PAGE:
When deciding on a new range, here’s what you’ll need to know about features, style, price, and performance.
Today’s ranges cook more efficiently than their avocado ancestors thanks to fresh features and newfangled technologies. We separate the wheat from the chaff so you can pick the best range for your home.
First Things First: Gas or Electric?
If you don’t have a gas supply to your house, the answer is easy. But if you can go with either gas or electric, budget and cooking preferences play a significant role in deciding. Also, some people prefer electric ranges because of safety issues — there’s no chance of a gas leak. Here’s food for thought:
- Popularity: Electric smooth-top ranges are the best sellers because of price and performance. They account for more than 60% of all ranges sold.
- Budget: Electric ranges are typically less expensive than their gas counterparts. However, gas ranges are usually cheaper to operate, depending on whether your natural gas rates are lower than your electricity costs.
- Cooking preferences: Listen to your inner chef. Many cooks prefer gas ranges because the burner flame works as a visual temperature gauge and can heat things up quickly. Most bakers prefer electric ovens because of the consistent and even heat they generate.
Here’s a surprising fact: There are no federal energy regulations for consumer ranges, so you won’t find a model that’s Energy Star certified.
Types of Ranges and Costs
There are three standard freestanding range types: electric, gas, and dual-fuel (a gas stovetop with an electric-powered oven). Each type includes:
- A stovetop (with a minimum of four burners — many premium models have five)
- An oven (usually two racks and one oven — many premium ranges will have a larger oven with three racks or two ovens)
If you want your range to look like it’s built into your cabinetry, there are two additional options. Both are somewhat rare and may require special ordering through an appliance dealer:
- Slide-in ranges. The range fits between two cabinets and the edges of the cooktop rest on top of the counters, eliminating gaps. They’re available in gas, electric, and dual-fuel range styles.
- Drop-in ranges. They‘re fitted into a pre-built cabinet opening with a cabinet panel across the bottom. The panel eliminates the bottom storage drawer typical of most ranges. They’re available in electric power only.
1. Electric ranges
Electric ranges feature three options for cooktop heating elements.
Coil-top models have exposed heating elements. Cookware goes directly on the elements. They’re the least expensive ranges you can buy ($389 to $650) and typically are available in only two colors: black or white. Features include:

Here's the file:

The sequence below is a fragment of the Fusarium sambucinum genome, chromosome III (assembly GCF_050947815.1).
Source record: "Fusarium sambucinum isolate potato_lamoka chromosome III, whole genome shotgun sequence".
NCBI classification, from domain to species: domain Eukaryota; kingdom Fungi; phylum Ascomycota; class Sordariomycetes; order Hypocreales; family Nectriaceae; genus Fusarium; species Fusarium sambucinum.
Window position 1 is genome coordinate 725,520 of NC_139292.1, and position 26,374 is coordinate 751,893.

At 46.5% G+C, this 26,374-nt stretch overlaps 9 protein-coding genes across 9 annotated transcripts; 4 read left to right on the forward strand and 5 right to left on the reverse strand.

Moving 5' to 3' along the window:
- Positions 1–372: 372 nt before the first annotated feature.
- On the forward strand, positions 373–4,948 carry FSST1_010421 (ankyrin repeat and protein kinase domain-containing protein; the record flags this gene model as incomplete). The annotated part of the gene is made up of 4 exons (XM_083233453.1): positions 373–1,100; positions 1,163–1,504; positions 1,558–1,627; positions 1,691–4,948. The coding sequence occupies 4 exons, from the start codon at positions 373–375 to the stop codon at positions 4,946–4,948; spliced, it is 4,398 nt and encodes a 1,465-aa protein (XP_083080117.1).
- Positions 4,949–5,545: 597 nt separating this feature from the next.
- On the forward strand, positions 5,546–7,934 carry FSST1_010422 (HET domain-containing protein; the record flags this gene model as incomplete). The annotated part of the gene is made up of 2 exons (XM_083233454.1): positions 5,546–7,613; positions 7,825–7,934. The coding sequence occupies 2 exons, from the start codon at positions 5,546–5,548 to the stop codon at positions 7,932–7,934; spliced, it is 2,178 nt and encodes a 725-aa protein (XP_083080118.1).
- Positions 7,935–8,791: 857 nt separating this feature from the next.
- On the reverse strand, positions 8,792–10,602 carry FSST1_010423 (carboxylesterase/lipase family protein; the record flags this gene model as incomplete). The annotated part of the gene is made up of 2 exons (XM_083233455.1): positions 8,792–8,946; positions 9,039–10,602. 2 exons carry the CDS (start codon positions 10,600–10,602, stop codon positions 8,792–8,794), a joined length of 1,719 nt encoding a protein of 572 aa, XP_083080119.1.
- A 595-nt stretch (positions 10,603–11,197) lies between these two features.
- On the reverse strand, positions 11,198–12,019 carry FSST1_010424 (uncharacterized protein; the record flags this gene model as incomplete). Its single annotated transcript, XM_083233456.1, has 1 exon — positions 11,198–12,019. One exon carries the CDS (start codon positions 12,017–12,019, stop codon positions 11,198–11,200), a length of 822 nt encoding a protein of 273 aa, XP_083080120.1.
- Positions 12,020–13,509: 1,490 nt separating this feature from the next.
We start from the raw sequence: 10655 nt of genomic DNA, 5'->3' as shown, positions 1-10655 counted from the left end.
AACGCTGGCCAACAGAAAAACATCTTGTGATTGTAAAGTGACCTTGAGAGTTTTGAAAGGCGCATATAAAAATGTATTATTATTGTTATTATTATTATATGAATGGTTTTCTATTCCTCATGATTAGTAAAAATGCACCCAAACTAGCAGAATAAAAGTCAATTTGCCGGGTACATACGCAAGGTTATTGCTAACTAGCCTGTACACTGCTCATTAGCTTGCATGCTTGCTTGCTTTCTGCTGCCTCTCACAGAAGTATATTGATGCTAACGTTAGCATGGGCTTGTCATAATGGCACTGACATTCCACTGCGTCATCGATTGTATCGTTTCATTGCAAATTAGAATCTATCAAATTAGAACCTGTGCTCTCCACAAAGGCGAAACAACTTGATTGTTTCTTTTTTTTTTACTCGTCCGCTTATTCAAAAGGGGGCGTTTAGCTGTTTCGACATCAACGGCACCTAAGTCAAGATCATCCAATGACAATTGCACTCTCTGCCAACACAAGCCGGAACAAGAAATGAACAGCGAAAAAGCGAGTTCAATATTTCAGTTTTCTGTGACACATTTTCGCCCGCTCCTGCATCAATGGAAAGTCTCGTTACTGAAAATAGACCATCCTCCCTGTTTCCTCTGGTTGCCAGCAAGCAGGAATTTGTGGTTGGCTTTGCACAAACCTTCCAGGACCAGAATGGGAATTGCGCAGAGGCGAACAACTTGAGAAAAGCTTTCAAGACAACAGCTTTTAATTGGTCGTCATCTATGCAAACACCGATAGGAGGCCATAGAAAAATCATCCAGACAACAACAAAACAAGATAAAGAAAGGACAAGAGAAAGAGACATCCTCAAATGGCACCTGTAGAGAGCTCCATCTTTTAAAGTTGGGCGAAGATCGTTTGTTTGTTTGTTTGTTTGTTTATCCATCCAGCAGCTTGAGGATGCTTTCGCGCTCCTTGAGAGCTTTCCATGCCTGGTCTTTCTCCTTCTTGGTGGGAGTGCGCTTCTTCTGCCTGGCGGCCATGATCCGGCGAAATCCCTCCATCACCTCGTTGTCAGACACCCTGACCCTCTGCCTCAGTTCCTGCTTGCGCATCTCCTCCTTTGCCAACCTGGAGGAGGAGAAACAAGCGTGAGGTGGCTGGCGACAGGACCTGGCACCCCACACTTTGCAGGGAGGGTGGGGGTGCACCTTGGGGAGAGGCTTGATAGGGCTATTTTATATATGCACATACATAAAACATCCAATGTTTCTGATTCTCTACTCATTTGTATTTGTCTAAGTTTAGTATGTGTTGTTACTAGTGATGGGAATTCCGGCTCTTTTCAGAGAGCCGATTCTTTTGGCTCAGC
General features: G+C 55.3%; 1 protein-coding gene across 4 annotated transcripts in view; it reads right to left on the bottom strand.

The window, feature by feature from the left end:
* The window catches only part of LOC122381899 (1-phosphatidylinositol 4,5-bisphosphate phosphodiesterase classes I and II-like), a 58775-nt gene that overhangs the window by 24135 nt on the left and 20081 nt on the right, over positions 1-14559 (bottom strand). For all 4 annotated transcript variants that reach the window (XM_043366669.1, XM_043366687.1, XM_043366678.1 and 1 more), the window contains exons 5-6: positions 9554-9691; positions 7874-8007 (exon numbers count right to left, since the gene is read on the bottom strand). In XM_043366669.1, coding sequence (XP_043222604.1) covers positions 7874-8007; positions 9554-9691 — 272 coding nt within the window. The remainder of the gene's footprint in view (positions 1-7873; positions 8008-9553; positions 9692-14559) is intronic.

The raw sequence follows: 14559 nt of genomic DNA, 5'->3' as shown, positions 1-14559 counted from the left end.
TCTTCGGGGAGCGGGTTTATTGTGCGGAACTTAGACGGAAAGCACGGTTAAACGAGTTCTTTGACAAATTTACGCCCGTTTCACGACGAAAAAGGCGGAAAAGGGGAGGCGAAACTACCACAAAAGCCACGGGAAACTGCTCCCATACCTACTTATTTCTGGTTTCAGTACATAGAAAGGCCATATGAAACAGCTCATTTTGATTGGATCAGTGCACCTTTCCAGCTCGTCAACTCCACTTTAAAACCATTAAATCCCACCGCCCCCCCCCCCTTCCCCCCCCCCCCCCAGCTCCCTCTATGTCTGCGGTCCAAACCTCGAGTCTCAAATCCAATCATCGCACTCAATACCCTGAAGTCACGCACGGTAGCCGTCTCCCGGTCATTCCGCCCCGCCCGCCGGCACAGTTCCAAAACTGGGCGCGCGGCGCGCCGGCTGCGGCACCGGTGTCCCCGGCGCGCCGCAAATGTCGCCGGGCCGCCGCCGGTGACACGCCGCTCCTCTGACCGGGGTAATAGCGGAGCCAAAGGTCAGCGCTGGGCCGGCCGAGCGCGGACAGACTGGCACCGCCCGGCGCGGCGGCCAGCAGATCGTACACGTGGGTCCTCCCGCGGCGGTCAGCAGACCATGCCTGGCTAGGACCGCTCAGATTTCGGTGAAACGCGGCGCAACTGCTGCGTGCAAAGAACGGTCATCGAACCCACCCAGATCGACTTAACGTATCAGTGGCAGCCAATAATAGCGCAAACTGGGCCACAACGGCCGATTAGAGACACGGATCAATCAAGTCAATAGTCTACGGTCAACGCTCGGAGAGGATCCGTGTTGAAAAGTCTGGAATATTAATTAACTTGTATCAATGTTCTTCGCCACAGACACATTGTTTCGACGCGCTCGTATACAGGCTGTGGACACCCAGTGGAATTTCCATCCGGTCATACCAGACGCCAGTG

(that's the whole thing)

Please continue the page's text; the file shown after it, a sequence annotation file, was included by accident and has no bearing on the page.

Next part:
- Porcelain-enamel cooktop finish
- Indicator lights that let you know when the burner’s coil heating element is on
- Dials and knobs for oven and burner control
Coil-top ranges at the top end of the price range usually include:
- Digital displays for heating temperatures and cooking times
- Single storage drawers for cookware
- Large oven windows
- Coil heating elements are slow to heat up and cool.
- Heating elements must be removed for thorough cleaning.
- Indicator lights only go on when the cooktop’s coils are switched on, but not when the coils are off but still hot (and cooling down).
- Coil cooktops tend to distribute heat unevenly.
Smooth-top models have solid disk or radiant heating elements beneath a one-piece ceramic glass cooktop that makes cleanup easy. Smooth tops are the best-selling ranges because of their performance, price, and good looks.
Mid-range models start at $550. Standard features typically include:
- Standard electric ovens
- Electronic oven controls with preset cooking options and digital displays
- Indicator lights that let you know when the heating elements are on and when the surface area is hot and cooling down
- Self-cleaning functions
Premium smooth-top ranges include fast-cooking convection ovens that use fans to circulate heat so foods bake or roast more quickly and evenly; they can slash cooking times by up to 30%. Premium models start at around $900 and typically include:
- Hidden heating elements (rather than an exposed wire element sitting on the bottom of the oven’s interior) for easier oven cleaning
- Warming centers that keep prepared foods warm
- A fifth stovetop heating element
Smooth-top models with two ovens start at around $1,300.
- Glass ceramic surfaces are a cinch to clean but prone to scratching.
- You can’t use cast-iron, stoneware, or glass cookware on the cooktop because they can scratch. Also, glass and stoneware are poor heat conductors, which increases cooking time. The intense heat that cast iron creates can actually shut down the range. Stainless steel and copper are best.
- Overheated metal cookware may bond with the cooktop’s glass ceramic surface.
Induction-top models are known for speedy stovetop cooking. Their burners don’t generate heat like other stovetops. Instead, they use magnetic technologies to turn compatible cookware into a heat source. If you can stick a magnet to your cookware, you can use it. As a result, the induction top’s glass ceramic surface remains cool to the touch.
Induction stovetops can boil water about 50% faster than other stoves. They’re also energy-efficient; 90% of the energy they generate is used to cook food (a standard electric stovetop uses about 65% and a gas stovetop uses 50%).
They’re typically equipped with convection ovens which speed cooking time by using fans to circulate and boost heat transfer. Prices range from $1,200 to $3,200. Induction ranges include: